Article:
Pollsters, journalist size up major issues in upcoming midterm elections at American Forum event
Seung Min Kim, Celinda Lake and David Winston were on hand to discuss millennial vote, impact of Kavanaugh
The American Forum, co-hosted by the Kennedy Political Union and the School of Communication on Oct. 24, explored the climate surrounding the upcoming midterms, what it’s like to cover Trump’s White House and how young people may affect the outcome of the elections.
School of Communication professor Jane Hall moderated a discussion between Washington Post White House reporter Seung Min Kim, Republican pollster David Winston and Democratic pollster Celinda Lake.
“[We] hope that students have the opportunity to look into the field of political strategy and how that overlaps with the important journalism work being done across the country,” KPU said in a statement.
The three panelists answered questions from students both in-person and via Twitter.
Several SOC students in the audience had interviewed other students at AU and other local universities to generate questions that were discussed by the panelists. Topics included immigration, millennial involvement and participation in the midterms and other issues that Democrats and Republicans are grappling with this fall. The panelists also discussed the reaction to Brett Kavanaugh’s confirmation to the Supreme Court and how it will affect voting, and the challenges and issues surrounding covering the White House as a reporter.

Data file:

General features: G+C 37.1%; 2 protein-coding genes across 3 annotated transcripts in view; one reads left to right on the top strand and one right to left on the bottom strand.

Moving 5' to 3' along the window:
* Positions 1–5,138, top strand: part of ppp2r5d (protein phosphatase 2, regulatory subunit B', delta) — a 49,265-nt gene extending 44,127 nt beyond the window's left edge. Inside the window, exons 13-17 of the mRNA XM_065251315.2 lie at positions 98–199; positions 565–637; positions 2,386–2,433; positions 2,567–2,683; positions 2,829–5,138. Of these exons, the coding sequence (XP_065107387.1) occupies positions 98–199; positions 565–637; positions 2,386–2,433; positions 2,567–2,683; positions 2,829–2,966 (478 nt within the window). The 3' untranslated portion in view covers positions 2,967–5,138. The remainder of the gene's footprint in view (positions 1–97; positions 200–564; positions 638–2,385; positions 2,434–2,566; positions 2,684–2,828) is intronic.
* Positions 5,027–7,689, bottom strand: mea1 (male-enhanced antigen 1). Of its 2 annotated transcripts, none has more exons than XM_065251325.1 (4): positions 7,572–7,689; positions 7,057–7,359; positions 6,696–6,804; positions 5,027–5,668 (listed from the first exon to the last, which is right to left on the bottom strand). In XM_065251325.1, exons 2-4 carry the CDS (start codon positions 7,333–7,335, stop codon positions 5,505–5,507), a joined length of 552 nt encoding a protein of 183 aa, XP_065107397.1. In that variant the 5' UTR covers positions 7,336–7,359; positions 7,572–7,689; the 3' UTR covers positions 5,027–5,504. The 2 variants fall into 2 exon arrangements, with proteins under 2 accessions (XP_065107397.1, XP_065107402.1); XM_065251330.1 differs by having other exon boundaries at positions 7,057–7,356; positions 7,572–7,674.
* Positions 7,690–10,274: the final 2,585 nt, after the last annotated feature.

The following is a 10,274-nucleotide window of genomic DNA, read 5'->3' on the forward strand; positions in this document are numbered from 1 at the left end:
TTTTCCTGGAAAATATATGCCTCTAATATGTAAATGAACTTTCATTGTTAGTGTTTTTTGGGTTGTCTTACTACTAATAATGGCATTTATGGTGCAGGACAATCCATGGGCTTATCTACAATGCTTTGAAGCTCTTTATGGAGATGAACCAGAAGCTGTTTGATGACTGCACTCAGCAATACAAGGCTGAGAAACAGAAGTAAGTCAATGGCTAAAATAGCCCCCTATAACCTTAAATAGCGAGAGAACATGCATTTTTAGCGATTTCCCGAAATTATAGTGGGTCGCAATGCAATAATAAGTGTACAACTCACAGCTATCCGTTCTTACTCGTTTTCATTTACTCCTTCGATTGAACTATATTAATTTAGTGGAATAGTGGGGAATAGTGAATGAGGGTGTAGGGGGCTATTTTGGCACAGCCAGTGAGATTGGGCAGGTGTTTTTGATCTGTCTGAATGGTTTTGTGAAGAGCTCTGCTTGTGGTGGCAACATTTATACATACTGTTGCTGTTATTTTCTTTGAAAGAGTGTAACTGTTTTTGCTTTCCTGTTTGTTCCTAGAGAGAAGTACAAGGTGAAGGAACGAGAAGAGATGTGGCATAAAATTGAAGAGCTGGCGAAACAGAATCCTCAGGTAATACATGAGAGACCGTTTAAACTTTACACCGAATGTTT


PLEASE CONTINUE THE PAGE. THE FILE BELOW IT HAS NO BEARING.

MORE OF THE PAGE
Lake said that one possible issue surrounding so many young, idealistic voters who vote for minority candidates is the danger of depression and disenfranchisement if and when those candidates lose. Winston added that it’s important for defeat to not demoralize voters.
“In my first campaign for the National Republican Congressional Committee, we lost 26 seats,” Winston said. “I can’t tell you how demoralized all of us were the next morning. I was trying to pick myself up off the floor. But we came back and we won with two majorities.”
Kim explained how to keep motivated as a journalist covering elections. She quoted the editor-in-chief of the Washington Post, Marty Baron, when asked about covering potentially hostile Trump rallies.
“We are not at war with this administration, we are at work,” Kim said. “I’m not interested in becoming part of the story. I care about telling the story.”
Lake and Winston weighed in on some of the pros and cons of polling, and how it can be improved, saying that the biggest issue is connecting to millennials.
“Kids need to pick up the damn phone,” Lake said.
Pollsters are working across party lines to increase accuracy and explore new approaches to polling, Winston added.
A theme of the evening was voters’ reactions to the Kavanaugh confirmation. Lake explained that some Democrats, especially new voters, were discouraged by the confirmation, but she encouraged young people not to give up.
Winston added that the Republican base was even more fired up over the win than they had been before, and that the newfound enthusiasm might have a significant impact in certain states.
In reaction to the Kavanaugh fight and the #MeToo movement, Lake said, “We want to make sure this isn’t just the year of the woman, but the decade and the century of the woman.”
Kim gave another perspective to the confirmation fight, explaining how difficult it had been to cover the tense partisan battle.
“You’re kinda telling yourself not to be you,” she said, adding that this mindset is crucial to being a good reporter.
“I really hope [the students] learned from Celinda Lake and David Winston, and that they were inspired by Seung Min Kim,” Hall told The Eagle. “I definitely hope we can do a follow-up.”